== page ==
Why Explore Venus?
Why Settle Venus?
Why Not Mars?
A Future On Venus
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Why Explore Venus?

When it comes to planetary exploration, Mars certainly has done well for itself.

Graphic by Section Design

With missions to the Red Planet launched once every few years, Mars has taken for itself the lion's share of NASA's planetary exploration budget. Also receiving various degrees of attention are the Moon, Mercury, asteroids, Jupiter, Saturn, and Pluto. Strangely, Earth's wayward twin, Venus, does not appear on that list. To be fair, the above graphic only begins in 1997. This raises the question: when was the last dedicated NASA mission to Venus that was more than just a distant flyby? Surprisingly, you have to reach all the way back to 1989, when Magellan probe was launched to radar map Venus. Even that was over a decade after the previous NASA mission to Venus, the Pioneer Multiprobe. Despite being the easiest planet in our solar system to reach, Venus seems unable to draw any attention. After confirmation that its surface pressures and temperatures rendered it a veritable autoclave, NASA seemed to lose interest. Indeed, Venus proposals continue to lose out to other competitors. In 2017, the winners of the 2015 Discovery Program were announced. Of the five finalists, two were Venus probes. Neither were chosen. Is the problem that there are no compelling scientific questions to be answered? Quite the opposite. While Mars has been explored extensively, Venus is a wealth of unanswered questions (many of them laid out by VEXAG in detail). Determining the reason why a planet that formed in seemingly so similar of a manner to Earth ended up so radically different is critical to understanding the fate of our planet and the formation of other Earthlike worlds elsewhere in the universe. Without a solid understanding of the evolutionary characteristics that led Venus on its path, we can only speculate on the nature of the wide range of extrasolar planets which continue to be discovered. Describing Venus's past as "Earthlike" is no exaggeration; the planet was once covered in vast seas, as extensive as Earth's. Yet today, its deuterium ratios tell the tale, of Venus's transformation from paradise to hell. Clues to its past, perhaps even surviving ancient crust, are believed to exist in its highland terrae - yet to date we have not landed a single craft there, and more to the point do not even know what type of rocks they are made of. "Not knowing what things are made of" is an understatement for Venus. Many parts of Venus's highlands are covered in highly radar-reflective frosts, potentially multiple types. Speculation as to the material's composition have ranged from iron pyrite to galena to tellurium. Strange volcanic and tectonic features like arachnoids and tesserae have likewise never been visited. The longest riverbed in the solar system, Baltis Vallis, lies on Venus - yet we don't even know what carved it. Our best hypotheses are strange in their own right, such as thermal erosion from carbonatite or kimberlite lavas. Venus's superrotating atmosphere is just as poorly understood. Its cyclone-like polar vortices have never been visited. Lightning exists on Venus, apparently at least as common as on Earth - yet we have never seen it, nor do we even know where it occurs or why. We do not know what kinds of precipitation occur on Venus, of what compounds, or even whether precipitation accumulated on the last probes to Venus's atmosphere (Vega) or not. We do not know what compound is heavily absorbing UV in Venus's atmosphere - a debate rages between polysulfur compounds and iron chloride. It's been strongly argued that Venus's lower cloud layer contains great quantities of phosphoric acid, yet this is uncertain. Venus's mercury inventory should exist in its atmosphere in significant concentration, yet measurements so far have constrained it to orders of magnitude lower than calculations suggest. To call our understanding of Venus's atmospheric dynamics poor would be to overstate the case. Every advocate for every destination in the solar system wishes that their chosen location would receive more attention. But Venus's combination of poor exploration, significant unanswered questions with direct applicability to our own planet, and easy accessibility make it a standout. It has long since come time to reverse the decades of neglect and give our sister planet the attention that she deserves.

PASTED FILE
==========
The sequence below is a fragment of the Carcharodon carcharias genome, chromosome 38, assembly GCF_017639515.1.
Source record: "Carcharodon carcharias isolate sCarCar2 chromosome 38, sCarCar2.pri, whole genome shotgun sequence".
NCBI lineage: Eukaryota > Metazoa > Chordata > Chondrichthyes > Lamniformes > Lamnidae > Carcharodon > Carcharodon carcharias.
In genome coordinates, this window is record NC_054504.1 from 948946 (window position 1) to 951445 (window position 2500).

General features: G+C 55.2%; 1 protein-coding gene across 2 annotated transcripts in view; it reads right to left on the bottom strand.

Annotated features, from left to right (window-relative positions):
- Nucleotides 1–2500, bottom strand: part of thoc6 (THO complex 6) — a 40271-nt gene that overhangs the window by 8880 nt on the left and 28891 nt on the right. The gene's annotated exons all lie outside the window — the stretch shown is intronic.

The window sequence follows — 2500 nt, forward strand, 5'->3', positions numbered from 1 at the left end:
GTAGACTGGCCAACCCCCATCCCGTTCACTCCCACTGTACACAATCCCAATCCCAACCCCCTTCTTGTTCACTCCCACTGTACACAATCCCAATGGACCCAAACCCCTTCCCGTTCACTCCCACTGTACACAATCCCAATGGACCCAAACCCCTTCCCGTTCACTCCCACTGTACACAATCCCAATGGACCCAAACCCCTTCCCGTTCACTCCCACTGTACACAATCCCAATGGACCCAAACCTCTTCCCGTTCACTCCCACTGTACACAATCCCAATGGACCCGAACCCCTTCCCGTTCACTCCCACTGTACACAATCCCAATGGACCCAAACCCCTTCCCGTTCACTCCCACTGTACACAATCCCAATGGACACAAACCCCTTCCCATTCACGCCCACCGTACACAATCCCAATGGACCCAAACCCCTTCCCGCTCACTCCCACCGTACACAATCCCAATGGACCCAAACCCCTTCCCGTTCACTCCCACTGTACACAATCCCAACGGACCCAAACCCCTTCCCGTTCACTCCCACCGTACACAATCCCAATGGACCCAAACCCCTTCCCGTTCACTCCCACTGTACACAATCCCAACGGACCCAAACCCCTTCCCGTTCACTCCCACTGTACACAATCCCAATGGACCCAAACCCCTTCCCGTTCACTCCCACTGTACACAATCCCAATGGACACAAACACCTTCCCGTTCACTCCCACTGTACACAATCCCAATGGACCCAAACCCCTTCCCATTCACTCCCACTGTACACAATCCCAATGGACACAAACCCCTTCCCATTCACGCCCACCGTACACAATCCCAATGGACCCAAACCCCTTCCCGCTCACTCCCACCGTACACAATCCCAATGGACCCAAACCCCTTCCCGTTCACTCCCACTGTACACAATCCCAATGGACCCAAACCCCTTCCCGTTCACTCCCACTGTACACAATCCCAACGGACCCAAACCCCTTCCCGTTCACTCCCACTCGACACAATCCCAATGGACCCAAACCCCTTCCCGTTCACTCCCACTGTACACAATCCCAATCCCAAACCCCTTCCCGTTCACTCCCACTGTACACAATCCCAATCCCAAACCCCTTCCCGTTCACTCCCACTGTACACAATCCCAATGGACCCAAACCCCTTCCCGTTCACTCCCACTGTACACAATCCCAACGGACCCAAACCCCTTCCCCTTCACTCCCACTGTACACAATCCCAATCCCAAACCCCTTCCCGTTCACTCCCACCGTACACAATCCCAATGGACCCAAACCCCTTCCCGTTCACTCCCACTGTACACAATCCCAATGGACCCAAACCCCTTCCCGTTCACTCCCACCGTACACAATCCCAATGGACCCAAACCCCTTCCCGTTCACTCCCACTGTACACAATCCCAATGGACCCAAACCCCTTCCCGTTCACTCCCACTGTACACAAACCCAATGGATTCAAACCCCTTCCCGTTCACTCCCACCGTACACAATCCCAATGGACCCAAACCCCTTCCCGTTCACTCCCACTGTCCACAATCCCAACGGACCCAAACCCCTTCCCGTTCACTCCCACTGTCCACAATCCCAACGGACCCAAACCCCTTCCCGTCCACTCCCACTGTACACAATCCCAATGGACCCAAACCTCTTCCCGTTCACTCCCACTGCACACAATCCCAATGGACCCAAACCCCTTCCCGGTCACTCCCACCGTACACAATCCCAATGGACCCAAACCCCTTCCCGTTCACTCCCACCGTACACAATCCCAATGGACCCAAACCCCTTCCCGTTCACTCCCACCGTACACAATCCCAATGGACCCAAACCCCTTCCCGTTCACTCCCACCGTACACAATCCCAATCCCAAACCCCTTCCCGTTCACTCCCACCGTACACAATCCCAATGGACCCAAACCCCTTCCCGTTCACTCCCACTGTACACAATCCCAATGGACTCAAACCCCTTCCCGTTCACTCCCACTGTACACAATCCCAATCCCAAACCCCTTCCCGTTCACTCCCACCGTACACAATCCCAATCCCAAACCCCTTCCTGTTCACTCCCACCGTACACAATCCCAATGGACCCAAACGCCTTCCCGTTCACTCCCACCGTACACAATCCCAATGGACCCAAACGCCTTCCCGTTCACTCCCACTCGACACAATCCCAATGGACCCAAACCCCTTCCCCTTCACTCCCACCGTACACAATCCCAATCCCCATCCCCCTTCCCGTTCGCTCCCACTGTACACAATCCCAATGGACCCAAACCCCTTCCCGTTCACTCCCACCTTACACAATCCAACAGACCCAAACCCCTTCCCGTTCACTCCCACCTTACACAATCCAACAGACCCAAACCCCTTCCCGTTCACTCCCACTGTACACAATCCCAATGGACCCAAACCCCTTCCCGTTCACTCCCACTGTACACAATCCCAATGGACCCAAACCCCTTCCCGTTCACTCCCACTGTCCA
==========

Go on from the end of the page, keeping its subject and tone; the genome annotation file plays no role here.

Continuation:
Why Settle Venus?

Perhaps the greatest challenge that the settlement of Venus faces is incredulity. With a hellishly-hot surface under a crushing atmosphere, how could a manned settlement be remotely plausible? Yet far above the surface in Venus's sparse middle cloud layer lies the most earthlike realm in the solar system - a place well suited to human habitation:

 

Earth (equatorial)

Mars (median /  Curiosity)

Moon (equatorial)

Small solar system bodies

Venus (54.5km, 70° latitude)

Gravity (g)

1

0.38

0.17

Very low

0.9

Air pressure (atm)

1

0.006

0

0

0.5

Day temp. (avg., °C)

25

-40

-25

Usually low

25

Diurnal variation (°C)

8-15

90

300

Very high

15

Day length (h)

24

24.5

336